Puget Sound, Lead and Sea-Tac Airport

At last Saturday’s beach Clean-Up event I had a fairly typical conversation about Puget Sound with the owner of Seattle Dive Tours. It goes like this: Environmentally speaking, Puget Sound is in terrible shape. But it’s always tough to get people to do something about it because it looks fantastic. It’s not on fire or brown sludge. It’s also difficult to address because if you stand on the beach and start walking out into the water (wear your diving suit) you’ll pass through like five governing jurisdictions before you get to the big drop-off about 200 yards out. (I think that’s partly why, technically it’s referred to as a Fjord because it goes from like 20 ft deep to six hundred all in one gulp.) Anyhoo, it’s really hard to get cooperation and attention on the Sound even though there are a dozen organisations working on it because they all have extremely narrow jurisdictions. I think this is what most people imagine when they get frustrated about ‘bureaucracy’. And it’s why I feel strongly that we have to take the bull by the horns. Because at the end of the day, even if all these groups can’t get it together, it’s our shore. It’s our ultimate responsibility. If we don’t do it, no one will.

The airport is exactly the same deal. You see me gassing on almost every week here about FAA, PSRC, Port, Ecology, PSCAA and a dozen other agencies and committees. It’ll make yer head spin. But again, if we don’t work to protect Des Moines, no one will.

And here’s why I want you to care: When I moved to America in 1974, lead was still in a lots of gasoline and in house paint and in lots of pipes. People today don’t realize that science had known about the problems of lead going back to the Romans (plumbing comes from the Latin word for ‘lead’.) But because it was so damned useful and because it didn’t cause instant harm (you often don’t notice the problems of lead poisoning for decades) and because it seemed so expensive to deal with there was no will to do anything–especially at the local level. People today can reasonably look back and wonder “What were they thinking?” at the amount of damage people did to health and environment. The good news is that Congress passed the National Environmental Protection Act in 1970–which at the time was referred to as ‘the get out the lead bill’ because that was the primary driver.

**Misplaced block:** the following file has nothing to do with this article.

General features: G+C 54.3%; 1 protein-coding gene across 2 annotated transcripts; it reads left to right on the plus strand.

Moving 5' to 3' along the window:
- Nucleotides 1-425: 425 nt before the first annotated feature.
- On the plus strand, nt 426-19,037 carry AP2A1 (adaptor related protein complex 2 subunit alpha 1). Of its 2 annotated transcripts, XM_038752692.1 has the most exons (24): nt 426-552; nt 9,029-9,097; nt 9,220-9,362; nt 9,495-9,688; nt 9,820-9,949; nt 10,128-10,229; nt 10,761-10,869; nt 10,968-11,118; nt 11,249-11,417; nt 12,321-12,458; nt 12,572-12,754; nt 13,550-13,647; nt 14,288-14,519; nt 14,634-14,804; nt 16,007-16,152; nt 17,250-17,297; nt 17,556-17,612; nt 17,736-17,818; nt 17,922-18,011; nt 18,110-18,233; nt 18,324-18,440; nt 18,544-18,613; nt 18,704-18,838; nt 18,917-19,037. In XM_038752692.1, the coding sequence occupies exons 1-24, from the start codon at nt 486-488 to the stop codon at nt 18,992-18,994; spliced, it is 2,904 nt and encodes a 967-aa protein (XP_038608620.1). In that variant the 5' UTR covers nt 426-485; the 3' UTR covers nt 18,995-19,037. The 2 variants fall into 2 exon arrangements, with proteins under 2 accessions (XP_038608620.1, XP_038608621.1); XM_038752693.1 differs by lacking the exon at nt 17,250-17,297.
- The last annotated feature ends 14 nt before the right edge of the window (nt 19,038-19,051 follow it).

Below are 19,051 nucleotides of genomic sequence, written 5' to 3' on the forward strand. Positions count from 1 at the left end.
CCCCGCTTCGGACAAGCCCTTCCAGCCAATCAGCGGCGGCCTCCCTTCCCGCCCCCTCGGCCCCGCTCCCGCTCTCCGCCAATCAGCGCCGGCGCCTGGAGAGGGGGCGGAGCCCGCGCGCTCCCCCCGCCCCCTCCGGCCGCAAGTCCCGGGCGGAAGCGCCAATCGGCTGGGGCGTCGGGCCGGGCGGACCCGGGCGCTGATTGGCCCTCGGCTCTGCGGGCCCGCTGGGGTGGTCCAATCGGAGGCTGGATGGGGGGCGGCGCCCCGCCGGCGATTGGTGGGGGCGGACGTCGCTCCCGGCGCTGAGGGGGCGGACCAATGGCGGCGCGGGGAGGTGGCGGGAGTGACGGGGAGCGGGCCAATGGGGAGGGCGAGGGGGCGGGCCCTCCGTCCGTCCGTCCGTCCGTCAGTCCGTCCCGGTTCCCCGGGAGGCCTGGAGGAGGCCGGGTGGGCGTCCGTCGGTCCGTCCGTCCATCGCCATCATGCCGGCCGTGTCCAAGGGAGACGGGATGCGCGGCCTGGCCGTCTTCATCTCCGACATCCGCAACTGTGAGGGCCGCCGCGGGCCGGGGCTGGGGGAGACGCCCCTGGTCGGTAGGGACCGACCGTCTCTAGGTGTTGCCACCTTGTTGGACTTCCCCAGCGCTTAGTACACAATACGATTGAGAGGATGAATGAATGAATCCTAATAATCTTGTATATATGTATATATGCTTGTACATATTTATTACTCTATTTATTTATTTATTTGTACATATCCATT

I can guarantee you, in twenty years, people will look back at us and go, “How the hell did you live with all that noise and pollution? Didn’t you realize what it was doing to your kids?”

That is exactly where we’re at today with aviation noise and pollution. The science has been pretty clear for a looooong time. We in Des Moines, are less healthy, live shorter lives, have lower property values and pay much higher social costs, simply because we had the bad luck to live next to a small/medium-sized airport that decided to become the eighth largest airport in America.

I can guarantee you, in twenty years, people will look back at us and go, “How the hell did you live with all that noise and pollution? Didn’t you realize what it was doing to your kids?” But because 2020 is a bit like 1974, we still haven’t reached the public awareness that will make change possible.

Just as with Puget Sound, because the skies look so blue, all most people think of when you ask them about Sea-Tac is, ‘yeah, the noise can be kind of annoying, what can ya do?’ But that’s just not the case. It’s the single biggest long-term problem we face as a City that nobody is paying serious attention to.

Now our leaders will say how concerned they are. But in reality, I can count on the fingers of one hand the number of local electeds in King County who are truly engaged on this topic. I think that’s ridiculous, it’s why I ran for office and it’s why I hope you will do what you can to speed that increase in awareness which will be the key to getting us the relief we deserve.